Disruption looms for Asian banks

IFR 2082 9 May 2015 to 15 May 2015
6 min read
Jonathan Rogers

LAST WEEK, THE head of Singapore’s DBS Group, Piyush Gupta, sounded the alarm over shifts in the banking model that could push many banks out of business in a relatively short period.

He spoke of the “cataclysmic disruption” facing the industry over the next five years and suggested that banks unable to adjust to this disruption over the next decade would “die”, adding that perhaps a decade was being a little too generous on the timeline front.

You don’t need to be reading the runes to see where he’s coming from. One area which is clearly facing a seismic shift is private banking, where online startups are threatening the bread and butter of the large European, American and Asian private banking operations.

The question is whether private clients – I’m thinking of those based in Asia – will be willing to eschew the handholding and bespoke service they get from private bankers in return for paying less in fees. I’m sure some will, and are already doing so. The rest will have to ask themselves some searching questions.

From the debt perspective there are a few areas that the online operations will not be duplicating. Not yet, anyway.

So when it comes to new issues, the client of a DBS or a Credit Suisse can be sure of being shown paper and of getting onto deals which perform well. They can also, if they are of sufficient net worth, be assured of being offered leverage on new issues they buy, in some cases of up to 75%.

That “pay to pay” dynamic makes the annual fee they pay on the assets managed by the private bank – and a commission charged on capital gains in the account – well worth the trouble. The cosy clubbiness of the private banking/ investment banking cabal, which allows private banks to take on board large chunks of new issues, will be a challenging arena for any startup to enter. But of course it can happen.

CHINA ONLINE GIANT Alibaba in 2013 teamed up with Tianhong Asset Management to create Yu’e Bao, a mutual fund. Within nine months, the company had reeled in around US$80bn-equivalent and Tianhong was propelled from being a minnow with just under US$2bn in assets to one of China’s largest asset managers thanks to the Alibaba halo effect.

Meanwhile, China Asset Management has started selling its funds through the ubiquitous phone application WeChat.

Gupta, speaking at a conference in Singapore, observed that many Western banks have become so obsessed with dealing with the fallout from the financial crisis – including capitalisation, liquidity and corporate responsibility in the face of massive public outcry and a rising regulatory burden – that they are neglecting to fight “the battles of tomorrow”.

The regulators are, of course, at the crux of this problem. Thinking of the United Kingdom, my home country, it would have been a stretch a few decades ago to imagine that one might bank with Tesco or Sainsbury’s, which are primarily supermarkets. But it has happened.

And there must be a few bankers quaking at the thought of Google or Facebook stepping onto their turf. The regulators might yet allow a Facebook bank to come into operation, although I dread to think how they might manage their targeted marketing.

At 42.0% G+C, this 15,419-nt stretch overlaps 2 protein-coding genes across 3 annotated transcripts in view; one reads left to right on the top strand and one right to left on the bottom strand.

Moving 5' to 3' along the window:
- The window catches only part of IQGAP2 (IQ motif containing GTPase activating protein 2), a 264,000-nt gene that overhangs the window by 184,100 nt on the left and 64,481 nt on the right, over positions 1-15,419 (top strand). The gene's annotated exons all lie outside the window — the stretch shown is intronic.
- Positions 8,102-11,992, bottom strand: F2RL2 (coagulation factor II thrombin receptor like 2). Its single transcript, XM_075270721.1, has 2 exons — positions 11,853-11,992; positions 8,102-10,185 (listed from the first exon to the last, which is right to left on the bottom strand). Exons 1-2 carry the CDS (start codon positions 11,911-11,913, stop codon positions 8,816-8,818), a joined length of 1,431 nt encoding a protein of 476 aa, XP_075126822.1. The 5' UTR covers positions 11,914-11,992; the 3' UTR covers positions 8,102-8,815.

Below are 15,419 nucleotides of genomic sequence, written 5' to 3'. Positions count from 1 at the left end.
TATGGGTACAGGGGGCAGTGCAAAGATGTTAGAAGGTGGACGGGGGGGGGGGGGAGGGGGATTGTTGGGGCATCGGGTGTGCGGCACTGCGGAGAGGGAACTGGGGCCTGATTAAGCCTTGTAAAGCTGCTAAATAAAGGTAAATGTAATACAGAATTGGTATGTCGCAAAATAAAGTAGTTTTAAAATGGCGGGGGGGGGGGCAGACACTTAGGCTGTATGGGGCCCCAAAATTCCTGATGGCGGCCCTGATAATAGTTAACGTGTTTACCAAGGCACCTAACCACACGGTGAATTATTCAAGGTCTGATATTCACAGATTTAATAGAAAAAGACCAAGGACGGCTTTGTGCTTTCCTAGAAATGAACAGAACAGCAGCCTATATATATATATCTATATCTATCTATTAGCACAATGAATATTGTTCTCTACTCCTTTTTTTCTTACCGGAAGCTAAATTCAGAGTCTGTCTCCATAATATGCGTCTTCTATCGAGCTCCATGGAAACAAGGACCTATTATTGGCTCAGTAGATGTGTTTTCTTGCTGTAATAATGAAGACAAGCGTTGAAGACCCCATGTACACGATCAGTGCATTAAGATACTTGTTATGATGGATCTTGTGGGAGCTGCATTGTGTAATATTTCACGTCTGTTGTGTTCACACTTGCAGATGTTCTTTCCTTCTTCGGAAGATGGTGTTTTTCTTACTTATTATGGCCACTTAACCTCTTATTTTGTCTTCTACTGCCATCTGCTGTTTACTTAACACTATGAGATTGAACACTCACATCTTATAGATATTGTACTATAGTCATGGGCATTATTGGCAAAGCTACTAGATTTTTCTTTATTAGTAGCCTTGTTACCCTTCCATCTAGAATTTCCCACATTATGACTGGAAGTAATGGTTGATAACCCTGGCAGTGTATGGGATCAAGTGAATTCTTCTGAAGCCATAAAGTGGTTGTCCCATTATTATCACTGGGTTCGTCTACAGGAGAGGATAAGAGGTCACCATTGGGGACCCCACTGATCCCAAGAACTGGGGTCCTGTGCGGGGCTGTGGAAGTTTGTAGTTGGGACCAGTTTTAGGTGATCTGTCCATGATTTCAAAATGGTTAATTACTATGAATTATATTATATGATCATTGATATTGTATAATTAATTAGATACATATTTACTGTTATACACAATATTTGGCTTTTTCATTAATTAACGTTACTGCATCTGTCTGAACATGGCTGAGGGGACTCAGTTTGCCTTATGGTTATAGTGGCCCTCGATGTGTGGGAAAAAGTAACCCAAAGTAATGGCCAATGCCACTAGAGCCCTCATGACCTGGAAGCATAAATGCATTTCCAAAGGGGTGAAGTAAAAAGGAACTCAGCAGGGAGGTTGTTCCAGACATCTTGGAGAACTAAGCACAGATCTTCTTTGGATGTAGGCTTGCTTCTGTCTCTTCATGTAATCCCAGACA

Interestingly, Gupta’s comments came around the same time Singapore’s United Overseas Bank closed its first offshore loan in Myanmar, just six months after the bank was granted a licence (together with eight other foreign lenders) to operate in the country. The deal was for a France-Myanmar joint venture looking to develop real estate.

That was quick work, and music to the ears of the traditional loan banker. Game-changing dynamics do not yet apply in the more frontier countries, where it’s still going to be old-boy-style deals for a long time yet.

The reduction in European bank balance sheets has prompted a vast contraction in lending to emerging markets

SMALL WONDER THAT banks continue to trawl the developing countries for business that shows no signs yet of being usurped by shadow lending institutions or any other rinky-dink alternatives. UOB itself has seen its cross-border loan book double in size over the past three years, primarily via lending to South-East Asian companies.

And the bank will have had far less competition to contend with than in the past: the reduction in European bank balance sheets has prompted a vast contraction in lending to emerging markets, allowing local Asian banks to take up the slack.

But, to return to private banking, I wonder whether the markets will shake up the industry or produce a cheaper, better alternative. I’ve long been a critic of the book padding and rebate process which, in my opinion, fundamentally distorts the execution process. Nevertheless, the clients have done rather well out of the arrangement, the odd dog deal notwithstanding.

The question is how the private banks will go about managing those portfolios when the big unwind in fixed income comes to pass, as it surely must. It might well be that today’s friendly face, who lends you money to buy bonds issued by a company you’ve never heard of but who’s made you a tidy sum over the past seven years or so, becomes the devil incarnate after everyone has rushed to the exits.

It’s a stretch, but après moi, le deluge. Facebook Private Bank? That may, in those circumstances, do quite nicely.

Jonathan Rogers